Understanding soils and settlement
by Norman Aceron Garcia
Soil is a naturally occurring mixture of mineral and organic matters with a specific form, configuration, and composition. Soil is composed mainly of minerals that are formed from large material (stones, gravel, and other rock debris), which is broken into small pieces (sand, silt, or clay) by weathering. Typical soil composition is 45 per cent minerals, 25 per cent water, 25 per cent air, and 5 per cent organic matter or humus (both living and dead organisms).
The concern with soil in regard to structure is its capacity to support the building’s weight while remaining stable. Maintaining long-term stability demands suitable soil compaction and consolidation before permanent loads (like foundation footings, walls, concrete floor, driveway slab, etc.) are placed over it. The excavation process agitates soil and loosens it, resulting in larger spaces between soil particles. Thus, engineering specifications often instruct that foundations be constructed on undisturbed soil.
The backfill must be prepared as hard and solid as possible prior to constructing a permanent load over it. This is accomplished by mechanical compaction, wherein soil is placed in layers or lifts and compacted by impact and/or vibration. The compaction procedure and consolidation both force air from the spaces between soil particles, which increases the soil density and capacity to bear a load. Compaction is affected by a number of factors such as soil type (clay, sand, silt, level of organic matter, etc.), soil characteristics (uniformity, gradient, plasticity, etc.), soil thickness, method of compaction, and moisture content at the time of compaction. Since soil is more permeable to air than to water, compacting may take out a large portion of air but a considerable amount of water may be left.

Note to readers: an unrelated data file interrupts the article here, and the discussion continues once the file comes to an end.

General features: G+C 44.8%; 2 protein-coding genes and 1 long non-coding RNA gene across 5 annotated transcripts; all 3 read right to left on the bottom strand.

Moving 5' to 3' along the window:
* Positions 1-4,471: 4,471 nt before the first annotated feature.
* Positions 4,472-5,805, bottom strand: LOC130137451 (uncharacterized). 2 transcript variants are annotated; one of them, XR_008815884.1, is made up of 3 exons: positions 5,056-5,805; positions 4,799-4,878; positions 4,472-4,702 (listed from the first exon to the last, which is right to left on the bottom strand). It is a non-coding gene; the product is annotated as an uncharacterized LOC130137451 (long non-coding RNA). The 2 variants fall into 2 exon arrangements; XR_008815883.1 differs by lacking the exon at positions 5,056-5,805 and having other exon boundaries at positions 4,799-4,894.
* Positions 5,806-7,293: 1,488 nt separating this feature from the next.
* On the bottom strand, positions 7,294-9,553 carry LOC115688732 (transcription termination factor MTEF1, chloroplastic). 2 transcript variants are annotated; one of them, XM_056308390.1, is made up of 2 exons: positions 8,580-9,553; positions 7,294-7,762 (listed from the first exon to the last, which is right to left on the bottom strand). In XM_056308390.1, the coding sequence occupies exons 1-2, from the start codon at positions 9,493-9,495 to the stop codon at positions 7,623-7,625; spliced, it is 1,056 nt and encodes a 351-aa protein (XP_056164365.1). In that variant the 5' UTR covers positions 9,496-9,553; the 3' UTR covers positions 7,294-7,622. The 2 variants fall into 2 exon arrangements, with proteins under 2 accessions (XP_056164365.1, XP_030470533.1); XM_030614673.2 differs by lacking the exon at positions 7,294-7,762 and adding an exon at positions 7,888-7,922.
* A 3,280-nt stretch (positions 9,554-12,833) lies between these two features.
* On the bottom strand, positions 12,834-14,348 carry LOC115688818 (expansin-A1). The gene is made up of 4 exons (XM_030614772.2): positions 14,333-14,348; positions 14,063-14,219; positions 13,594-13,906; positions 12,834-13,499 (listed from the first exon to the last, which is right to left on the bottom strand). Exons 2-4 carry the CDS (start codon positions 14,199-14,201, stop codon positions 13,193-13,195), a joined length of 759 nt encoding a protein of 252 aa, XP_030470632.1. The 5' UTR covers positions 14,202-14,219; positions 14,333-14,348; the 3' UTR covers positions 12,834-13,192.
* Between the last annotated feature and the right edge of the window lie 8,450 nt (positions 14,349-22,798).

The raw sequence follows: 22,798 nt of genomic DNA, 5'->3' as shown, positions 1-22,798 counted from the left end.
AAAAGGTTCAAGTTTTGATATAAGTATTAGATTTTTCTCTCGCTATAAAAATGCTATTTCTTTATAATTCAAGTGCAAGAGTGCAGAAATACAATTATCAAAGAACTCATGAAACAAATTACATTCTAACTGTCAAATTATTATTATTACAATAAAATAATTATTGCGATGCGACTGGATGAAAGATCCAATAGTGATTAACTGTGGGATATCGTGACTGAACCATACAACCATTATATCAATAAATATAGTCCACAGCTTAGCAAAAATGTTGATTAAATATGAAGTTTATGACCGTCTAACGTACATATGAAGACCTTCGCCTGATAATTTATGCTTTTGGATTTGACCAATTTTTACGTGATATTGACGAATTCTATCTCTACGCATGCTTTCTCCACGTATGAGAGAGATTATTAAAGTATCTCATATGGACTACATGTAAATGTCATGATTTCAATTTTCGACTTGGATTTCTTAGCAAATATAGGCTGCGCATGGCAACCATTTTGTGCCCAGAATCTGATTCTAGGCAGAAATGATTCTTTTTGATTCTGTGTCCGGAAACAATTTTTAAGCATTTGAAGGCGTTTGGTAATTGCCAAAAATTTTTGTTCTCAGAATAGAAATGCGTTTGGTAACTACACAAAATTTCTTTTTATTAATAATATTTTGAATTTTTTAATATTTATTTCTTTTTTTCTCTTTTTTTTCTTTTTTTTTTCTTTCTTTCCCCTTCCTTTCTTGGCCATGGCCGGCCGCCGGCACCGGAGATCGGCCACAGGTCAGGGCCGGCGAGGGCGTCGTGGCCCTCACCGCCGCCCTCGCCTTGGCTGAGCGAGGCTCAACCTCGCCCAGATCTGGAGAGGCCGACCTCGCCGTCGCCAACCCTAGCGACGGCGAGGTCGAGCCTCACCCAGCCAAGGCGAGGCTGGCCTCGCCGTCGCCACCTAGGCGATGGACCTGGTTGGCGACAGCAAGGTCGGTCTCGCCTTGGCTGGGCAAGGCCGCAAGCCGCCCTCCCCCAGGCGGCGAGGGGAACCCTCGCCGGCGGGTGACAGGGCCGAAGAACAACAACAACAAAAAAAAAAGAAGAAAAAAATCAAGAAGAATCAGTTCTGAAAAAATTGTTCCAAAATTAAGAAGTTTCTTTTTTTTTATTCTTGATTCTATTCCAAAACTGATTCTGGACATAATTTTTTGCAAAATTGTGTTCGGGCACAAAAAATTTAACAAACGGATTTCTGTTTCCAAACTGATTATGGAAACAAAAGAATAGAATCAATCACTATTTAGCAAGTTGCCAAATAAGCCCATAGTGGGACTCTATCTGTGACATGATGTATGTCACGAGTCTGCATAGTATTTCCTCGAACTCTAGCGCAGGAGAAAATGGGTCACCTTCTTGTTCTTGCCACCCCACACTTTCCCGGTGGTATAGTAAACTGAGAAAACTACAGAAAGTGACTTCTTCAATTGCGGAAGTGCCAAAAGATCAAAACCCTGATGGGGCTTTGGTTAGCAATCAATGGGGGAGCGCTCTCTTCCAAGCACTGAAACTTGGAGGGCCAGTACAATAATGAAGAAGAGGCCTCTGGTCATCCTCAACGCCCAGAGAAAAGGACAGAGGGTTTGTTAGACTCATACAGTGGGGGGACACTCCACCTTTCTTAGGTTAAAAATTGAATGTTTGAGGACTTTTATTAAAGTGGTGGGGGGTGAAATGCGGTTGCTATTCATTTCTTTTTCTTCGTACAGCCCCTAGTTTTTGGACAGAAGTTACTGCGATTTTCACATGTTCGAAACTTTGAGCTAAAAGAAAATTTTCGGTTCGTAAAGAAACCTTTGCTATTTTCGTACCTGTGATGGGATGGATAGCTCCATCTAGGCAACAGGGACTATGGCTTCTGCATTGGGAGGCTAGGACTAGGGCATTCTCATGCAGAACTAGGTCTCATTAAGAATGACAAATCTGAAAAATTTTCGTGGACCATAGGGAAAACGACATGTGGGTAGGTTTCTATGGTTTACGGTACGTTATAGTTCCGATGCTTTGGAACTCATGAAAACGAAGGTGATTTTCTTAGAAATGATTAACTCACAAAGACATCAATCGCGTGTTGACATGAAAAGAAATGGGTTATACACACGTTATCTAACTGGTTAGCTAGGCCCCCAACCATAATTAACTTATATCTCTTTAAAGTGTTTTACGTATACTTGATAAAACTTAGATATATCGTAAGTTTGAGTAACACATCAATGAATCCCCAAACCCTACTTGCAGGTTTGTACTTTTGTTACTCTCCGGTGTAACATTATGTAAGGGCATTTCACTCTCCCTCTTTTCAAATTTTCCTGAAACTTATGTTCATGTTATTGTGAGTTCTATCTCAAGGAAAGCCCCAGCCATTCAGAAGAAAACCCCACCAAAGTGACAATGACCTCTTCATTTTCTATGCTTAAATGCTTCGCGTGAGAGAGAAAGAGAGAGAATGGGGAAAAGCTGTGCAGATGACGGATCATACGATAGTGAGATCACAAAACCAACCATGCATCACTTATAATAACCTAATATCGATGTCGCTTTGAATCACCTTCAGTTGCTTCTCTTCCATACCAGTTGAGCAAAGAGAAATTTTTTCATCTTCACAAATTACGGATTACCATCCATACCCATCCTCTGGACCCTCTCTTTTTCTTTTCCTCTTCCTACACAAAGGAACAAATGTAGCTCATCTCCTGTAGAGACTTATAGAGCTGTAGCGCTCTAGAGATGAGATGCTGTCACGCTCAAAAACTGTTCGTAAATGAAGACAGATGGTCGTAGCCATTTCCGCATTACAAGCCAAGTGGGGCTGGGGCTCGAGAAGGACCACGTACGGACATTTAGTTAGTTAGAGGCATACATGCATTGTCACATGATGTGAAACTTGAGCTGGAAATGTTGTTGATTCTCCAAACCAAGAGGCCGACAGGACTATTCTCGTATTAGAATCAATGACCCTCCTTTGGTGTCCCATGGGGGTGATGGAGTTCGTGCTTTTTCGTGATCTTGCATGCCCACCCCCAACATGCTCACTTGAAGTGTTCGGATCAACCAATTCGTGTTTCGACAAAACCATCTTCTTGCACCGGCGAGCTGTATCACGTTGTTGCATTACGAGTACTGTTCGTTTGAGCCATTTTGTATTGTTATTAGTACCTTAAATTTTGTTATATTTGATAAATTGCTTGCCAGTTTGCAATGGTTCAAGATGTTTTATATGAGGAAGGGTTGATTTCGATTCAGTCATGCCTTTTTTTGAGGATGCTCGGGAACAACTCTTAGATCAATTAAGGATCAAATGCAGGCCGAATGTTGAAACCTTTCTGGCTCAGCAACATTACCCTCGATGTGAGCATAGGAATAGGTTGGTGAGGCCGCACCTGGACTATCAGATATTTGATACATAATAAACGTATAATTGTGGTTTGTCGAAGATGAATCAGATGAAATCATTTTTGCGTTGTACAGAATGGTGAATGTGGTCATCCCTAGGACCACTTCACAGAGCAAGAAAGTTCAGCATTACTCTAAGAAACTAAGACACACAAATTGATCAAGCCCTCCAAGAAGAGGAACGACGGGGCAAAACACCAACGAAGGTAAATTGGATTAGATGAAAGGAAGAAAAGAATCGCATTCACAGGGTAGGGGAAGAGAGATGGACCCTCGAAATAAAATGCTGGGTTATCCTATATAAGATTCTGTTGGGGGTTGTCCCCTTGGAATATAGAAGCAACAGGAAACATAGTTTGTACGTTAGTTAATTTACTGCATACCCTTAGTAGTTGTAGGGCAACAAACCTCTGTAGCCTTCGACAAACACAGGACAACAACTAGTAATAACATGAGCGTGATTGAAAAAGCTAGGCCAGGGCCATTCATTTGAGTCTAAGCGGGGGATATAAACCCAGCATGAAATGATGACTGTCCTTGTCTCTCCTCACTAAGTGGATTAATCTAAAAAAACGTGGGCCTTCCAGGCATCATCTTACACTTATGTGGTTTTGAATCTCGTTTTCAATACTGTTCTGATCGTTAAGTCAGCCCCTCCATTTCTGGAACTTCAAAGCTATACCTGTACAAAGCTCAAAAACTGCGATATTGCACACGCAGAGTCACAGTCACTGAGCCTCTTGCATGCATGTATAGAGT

Soil goes through both primary and secondary consolidation. Primary consolidation is short-term and occurs during the mechanical compacting process. On the other hand, secondary consolidation is long-term and happens after the construction phase. Throughout secondary consolidation, the load put on soil slowly expels water out of the void spaces, which will cause soil particles to move closer together and settle.
The source of the weight would be both the structure and the overlying soil. The amount of secondary consolidation is directly proportional to the depth of the affected area. An excavation with backfill five metres deep would have greater secondary consolidation than an excavation with backfill three metres deep. When a house is built partially on undisturbed soil and partially on compacted fill, there will be two areas that will consolidate at different rates. This is “differential settlement.”
Effects of settlement can be seen in any part of house bearing upon the settled soil. In well-compacted soil, settlement will be so minor that evidence will be unnoticeable. However, excessive differential settlement will generate stresses that are abated by cracking. Which materials crack depends on the material properties and the rate of soil settlement. Cracks due to soil settlement are generally seen in interior and exterior wall coverings such as drywall and plaster, and in masonry foundation walls. Most people think concrete is brittle, but it can bend if a load is applied slowly over a long period of time. Cracks will form if pressure is applied before the concrete completely cures.
Fine-grained soils have more interior surface area and can hold more air and water than course-grained soils. To illustrate, drywall is made of courser particles than cement. A kilogram of drywall dust contains about 16,500 square metres of interior surface area, whereas a kilogram of cement dust contains about 165,000 square metres of interior surface area. Greater interior surface area means fine-grained soils can contain more water and have greater surface tension than course-grained soils. To force water out of the void spaces, surface tension must be overcome, which is the tendency of water to adhere to a surface. Surface tension is demonstrated in a glass with water. The water level is a little higher around the edges where water comes into contact with the container surface.
Fine-grained soils also have low permeability, which means water moves through it gradually. This circumstance raise the quantity of time and pressure required for soil consolidation. Soils will keep on settling until it reaches equilibrium with the stresses due from the weight of soil and structure above. The rate of soil settlement depends on the soil composition, levels of moisture saturation, the amount and characteristic of the loads and state of soil’s consolidation. Excessive addition of moisture to the soil can cause a condition in which water is absorbed into the void spaces, thereby decreasing soil density and its capability to carry a load.
Norman is a registered Professional Engineer and a Certified Property Inspector. Please visit www.mrpeg.ca for more information on home inspection and maintenance tips.